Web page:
It is also supported by The Sierra Club.

That law suit was turned down by Judge Goldsmith and on December 6, 2011 has been appealed and is expected to get a “fast track” hearing, as the 8 Washington Project is hoping to get Planning Department approval in early 2012.

On July 7, 2011 – Planning Commission received a Presentation of the Asian Neighborhood Design (AND) and Neighborhood Coalition Vision Plan for the Northeast Embarcadero as the Community Plan for the North Waterfront as requested by Supervisor President David Chu, before the Planning Department and the Port was to approve the now 5th vision of 8 Washington Street by Waterfront Partners.

The study was financed by the coalition of residents and groups known as Neighbors to Preserve the Water¬front. The group wants to main¬tain open recreation in the City and believes there should be a blueprint for development on all the Seawall Lots north of the Ferry Building—not just 8 Washington.

The Vision Study also favors bikes over cars, wants better pedestrian flow through to the Embarcadero from Chinatown and other areas, and pro¬jects substantial income for the Port if hotels and moderately-priced housing were built on Seawall Lots north of Broadway.

The Planning Commission has taken the study under advisement. It is the hope of the Coalition that the document is adopted as official City policy. As of December 16, 2011, the Planning Department has still not acted on that plan.

The developers of 8 Washington completed their Draft Environmental Impact Report on the 8 Washington project and public comment on the document was heard at the Planning Commission on July 21, 2011.

Dozens of individuals testified at the hearing, with a large majority questioning the completeness and adequacy of the DEIR. Among the areas that more witnesses felt needed more study were parking impacts, transit use, pedestrian safety, shadowing of parks, view blockage and how the huge proposed garage would toss aside the City’s policy of Transit First. The comment deadline was August 15, 2011.

On December 23, 2011 the DEIR will be available to the community to review the numerous concerns that community has identified in response to the EIR at the San Francisco Planning Department.

On Monday, December 12, 2011, the Board of Supervisor’s Land Use Committee, held a hearing to consider the “Spot Zoning” of the 8 Washington proposal.

Many prominent San Franciscans, including former SF Planning Director Allan Jacobs, former SF Redevelopment Director Ed Helfeld, former City Attorney Louise Renne, former Supervisor Bill Maher (also author of the Prop K shadows ordinance), and Land Use attorney, Sue Hestor gave testimony to the Planning Commission concerning the proposal to change the height of the proposed project.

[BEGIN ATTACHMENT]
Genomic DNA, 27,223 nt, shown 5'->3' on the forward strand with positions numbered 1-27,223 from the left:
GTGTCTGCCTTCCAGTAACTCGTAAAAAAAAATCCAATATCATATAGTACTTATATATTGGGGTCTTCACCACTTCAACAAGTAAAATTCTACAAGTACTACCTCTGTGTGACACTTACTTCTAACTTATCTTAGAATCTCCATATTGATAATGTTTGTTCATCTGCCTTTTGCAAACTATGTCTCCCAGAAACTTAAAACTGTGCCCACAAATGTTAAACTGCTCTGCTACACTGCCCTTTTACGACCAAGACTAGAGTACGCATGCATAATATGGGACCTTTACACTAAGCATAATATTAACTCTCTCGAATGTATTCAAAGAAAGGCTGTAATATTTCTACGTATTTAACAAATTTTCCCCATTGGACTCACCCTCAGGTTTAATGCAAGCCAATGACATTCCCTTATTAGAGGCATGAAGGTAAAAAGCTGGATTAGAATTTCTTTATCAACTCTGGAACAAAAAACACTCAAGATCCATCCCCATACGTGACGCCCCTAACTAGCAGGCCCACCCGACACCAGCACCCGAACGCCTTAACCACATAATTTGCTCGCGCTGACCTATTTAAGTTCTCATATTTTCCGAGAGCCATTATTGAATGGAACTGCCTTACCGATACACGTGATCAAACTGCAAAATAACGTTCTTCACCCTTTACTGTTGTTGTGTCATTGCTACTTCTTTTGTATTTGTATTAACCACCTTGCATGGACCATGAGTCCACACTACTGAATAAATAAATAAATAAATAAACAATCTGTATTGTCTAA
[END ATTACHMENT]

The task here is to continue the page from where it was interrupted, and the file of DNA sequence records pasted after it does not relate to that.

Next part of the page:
The present 8 Washington Street proposal (December, 2011) calls for removal of all 9 tennis courts with only 21,000 sq. ft. of outdoor recreational space remaining.

Also it calls for “Spot Zoning” to raise the height of the project from the present zoning of 84 feet to 140 feet.

It’s your waterfront, what do you think?

Frederick

Posted by Guest Frederick on Dec. 17, 2011 @ 6:38 pm

8 Washington Street is a very controversial project.

The present proposal is the 4th attempt to change the Golden Gateway Swim & Tennis Club from a recreational facility into part condominiums and part recreational.

The reason that the use of the site is still recreational is that the San Francisco Redevelopment Agency took control of the area in the 1960's, used Federal Funds to relocate business and residents and with 5 developers bidding, chose the Perini Corp of Boston to develop the Golden Gateway area. Perini won the rights to build the Alcoa Office Building (25 stories), the Golden Gateway Center (1,200+ rental apartments) and the Golden Gateway Commons (mixed use with 3 blocks of office & retail and 155 condominiums).

One of the reasons that Perini was accepted by the Redevelopment Agency is that Perini proposed to build a private 2 acre park (Sydney Walton Park) and build the Golden Gateway Swim & Tennis Club (Club) that was made available to the tenants at the GG Center and GG Commons. This helped create the neighborhood with both office and residential uses and today is the most successful project the SF Redevelopment Agency has ever completed.